Saturday, January 24, 2009

50th Anniversary: The Day the Music Died...

“…when I was about 16 or 17 years old, I went to see Buddy Holly play at Duluth National Guard Armory, and I was three seats away from him, and he looked at me and, …I know he was with us all the time we were making this record in some kind of way.”     
   Bob Dylan,  accepting the 1998 Grammy for “Album of the Year”

I, Bob Dylan and other area youths packed the Duluth Armory on January 31, 1959 to take in the performances of Buddy Holly, Ritchie Valens and J.P. “Big Bopper” Richardson, three of Rock and Roll’s most promising musicians of that era. “The Winter Dance Party Tour” began on January 23, 1959 with performances scheduled for 24 cities. The Duluth appearance took place three days before the tour tragically ended. Duluth radio talk show host and broadcast executive, Lew Latto, was then a popular young DJ who promoted the event and served as the MC.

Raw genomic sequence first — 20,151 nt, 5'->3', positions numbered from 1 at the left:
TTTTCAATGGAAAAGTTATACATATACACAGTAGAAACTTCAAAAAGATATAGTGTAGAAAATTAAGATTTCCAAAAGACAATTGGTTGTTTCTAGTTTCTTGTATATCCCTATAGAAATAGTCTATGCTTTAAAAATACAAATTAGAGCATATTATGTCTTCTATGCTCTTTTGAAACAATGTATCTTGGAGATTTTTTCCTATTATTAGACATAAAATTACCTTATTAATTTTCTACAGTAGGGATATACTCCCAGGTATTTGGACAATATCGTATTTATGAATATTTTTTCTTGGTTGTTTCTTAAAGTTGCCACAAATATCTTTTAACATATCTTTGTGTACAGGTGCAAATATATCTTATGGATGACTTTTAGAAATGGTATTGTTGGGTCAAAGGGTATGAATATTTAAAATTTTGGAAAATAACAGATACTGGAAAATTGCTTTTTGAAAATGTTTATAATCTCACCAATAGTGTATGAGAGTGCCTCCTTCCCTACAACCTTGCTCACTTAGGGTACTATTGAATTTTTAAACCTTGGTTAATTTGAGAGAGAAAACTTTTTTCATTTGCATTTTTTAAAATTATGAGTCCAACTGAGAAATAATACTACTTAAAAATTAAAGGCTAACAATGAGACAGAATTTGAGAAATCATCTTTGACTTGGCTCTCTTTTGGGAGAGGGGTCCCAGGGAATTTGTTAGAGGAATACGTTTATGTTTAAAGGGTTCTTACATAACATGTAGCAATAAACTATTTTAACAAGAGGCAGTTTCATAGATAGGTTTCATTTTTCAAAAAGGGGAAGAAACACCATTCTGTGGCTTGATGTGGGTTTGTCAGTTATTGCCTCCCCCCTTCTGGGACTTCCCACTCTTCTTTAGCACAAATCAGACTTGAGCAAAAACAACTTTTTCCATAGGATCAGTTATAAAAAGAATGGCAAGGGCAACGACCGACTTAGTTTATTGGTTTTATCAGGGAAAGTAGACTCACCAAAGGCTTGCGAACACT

On a cold winter’s night, the small private plane carrying the performers crashed, claiming their lives. The plane was heading to Fargo, North Dakota following what ended up to be the tour’s final performance in Clear Lake, Iowa. As Don McLean wrote in his classic music parable, American Pie, the plane crash resulted in "the day the music died."

While I had a different experience than Bob Dylan, neither of us forgot that moment in Duluth history. The 5oth anniversary of “Winter Dance Party Tour” is taking place this week–with the anniversary of the Duluth performance coming up next week, January 31st and the anniversary of the now famous plane crash this February 3rd.

To commemorate this moment in Rock and Roll history, I'm including one of my Duluth News Tribune columns about the Duluth event as I remembered it, Three Days Before the Rock Stars Died.” The DNT column is included in my book, Cooler Near the Lake, in a section titled, “The Rich and Famous Collide With Duluth.” That section of the book also includes writings about Calvin Griffith, Hubert Humphrey, Jessica Lange, John F. Kennedy, Elvis Presley, Gregory Peck, Johnny Cash and Paul Wellstone. The column follows in the post below...

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